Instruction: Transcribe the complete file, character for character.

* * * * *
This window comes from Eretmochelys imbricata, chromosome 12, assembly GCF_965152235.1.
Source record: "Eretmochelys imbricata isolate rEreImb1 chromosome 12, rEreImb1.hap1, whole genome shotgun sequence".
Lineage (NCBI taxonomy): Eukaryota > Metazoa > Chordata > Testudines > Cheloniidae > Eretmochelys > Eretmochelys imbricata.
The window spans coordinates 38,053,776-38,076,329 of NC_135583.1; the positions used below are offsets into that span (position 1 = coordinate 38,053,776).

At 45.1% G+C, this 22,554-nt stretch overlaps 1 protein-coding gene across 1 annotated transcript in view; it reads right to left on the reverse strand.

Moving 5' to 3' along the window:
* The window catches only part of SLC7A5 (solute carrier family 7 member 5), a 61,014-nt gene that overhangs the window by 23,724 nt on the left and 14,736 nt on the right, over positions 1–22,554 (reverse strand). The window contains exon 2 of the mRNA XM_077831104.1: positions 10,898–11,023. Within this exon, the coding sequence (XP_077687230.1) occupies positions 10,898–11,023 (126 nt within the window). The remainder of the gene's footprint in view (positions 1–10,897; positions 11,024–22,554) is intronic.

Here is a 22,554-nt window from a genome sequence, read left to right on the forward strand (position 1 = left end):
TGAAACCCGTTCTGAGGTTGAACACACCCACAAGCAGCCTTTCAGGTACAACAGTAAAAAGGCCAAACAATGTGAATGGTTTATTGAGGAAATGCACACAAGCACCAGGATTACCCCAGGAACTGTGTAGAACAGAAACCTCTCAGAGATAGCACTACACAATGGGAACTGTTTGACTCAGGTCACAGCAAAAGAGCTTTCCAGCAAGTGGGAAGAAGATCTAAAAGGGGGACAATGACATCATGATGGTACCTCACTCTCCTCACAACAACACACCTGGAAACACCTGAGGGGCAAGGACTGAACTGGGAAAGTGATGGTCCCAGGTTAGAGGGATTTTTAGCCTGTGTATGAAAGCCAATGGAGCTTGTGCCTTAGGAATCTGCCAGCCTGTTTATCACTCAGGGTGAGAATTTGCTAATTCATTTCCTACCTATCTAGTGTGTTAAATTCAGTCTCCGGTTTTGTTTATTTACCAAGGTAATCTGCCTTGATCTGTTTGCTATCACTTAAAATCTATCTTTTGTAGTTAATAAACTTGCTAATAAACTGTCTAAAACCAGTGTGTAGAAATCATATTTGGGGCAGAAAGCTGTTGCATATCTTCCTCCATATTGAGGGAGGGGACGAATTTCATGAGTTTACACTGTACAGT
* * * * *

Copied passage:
This window comes from Eretmochelys imbricata, chromosome 12, assembly GCF_965152235.1.
Source record: "Eretmochelys imbricata isolate rEreImb1 chromosome 12, rEreImb1.hap1, whole genome shotgun sequence".
Lineage (NCBI taxonomy): Eukaryota > Metazoa > Chordata > Testudines > Cheloniidae > Eretmochelys > Eretmochelys imbricata.
The window spans coordinates 38,053,776-38,076,329 of NC_135583.1; the positions used below are offsets into that span (position 1 = coordinate 38,053,776).

At 45.1% G+C, this 22,554-nt stretch overlaps 1 protein-coding gene across 1 annotated transcript in view; it reads right to left on the reverse strand.

Moving 5' to 3' along the window:
* The window catches only part of SLC7A5 (solute carrier family 7 member 5), a 61,014-nt gene that overhangs the window by 23,724 nt on the left and 14,736 nt on the right, over positions 1–22,554 (reverse strand). The window contains exon 2 of the mRNA XM_077831104.1: positions 10,898–11,023. Within this exon, the coding sequence (XP_077687230.1) occupies positions 10,898–11,023 (126 nt within the window). The remainder of the gene's footprint in view (positions 1–10,897; positions 11,024–22,554) is intronic.

Here is a 22,554-nt window from a genome sequence, read left to right on the forward strand (position 1 = left end):
TGAAACCCGTTCTGAGGTTGAACACACCCACAAGCAGCCTTTCAGGTACAACAGTAAAAAGGCCAAACAATGTGAATGGTTTATTGAGGAAATGCACACAAGCACCAGGATTACCCCAGGAACTGTGTAGAACAGAAACCTCTCAGAGATAGCACTACACAATGGGAACTGTTTGACTCAGGTCACAGCAAAAGAGCTTTCCAGCAAGTGGGAAGAAGATCTAAAAGGGGGACAATGACATCATGATGGTACCTCACTCTCCTCACAACAACACACCTGGAAACACCTGAGGGGCAAGGACTGAACTGGGAAAGTGATGGTCCCAGGTTAGAGGGATTTTTAGCCTGTGTATGAAAGCCAATGGAGCTTGTGCCTTAGGAATCTGCCAGCCTGTTTATCACTCAGGGTGAGAATTTGCTAATTCATTTCCTACCTATCTAGTGTGTTAAATTCAGTCTCCGGTTTTGTTTATTTACCAAGGTAATCTGCCTTGATCTGTTTGCTATCACTTAAAATCTATCTTTTGTAGTTAATAAACTTGCTAATAAACTGTCTAAAACCAGTGTGTAGAAATCATATTTGGGGCAGAAAGCTGTTGCATATCTTCCTCCATATTGAGGGAGGGGACGAATTTCATGAGTTTACACTGTACAGT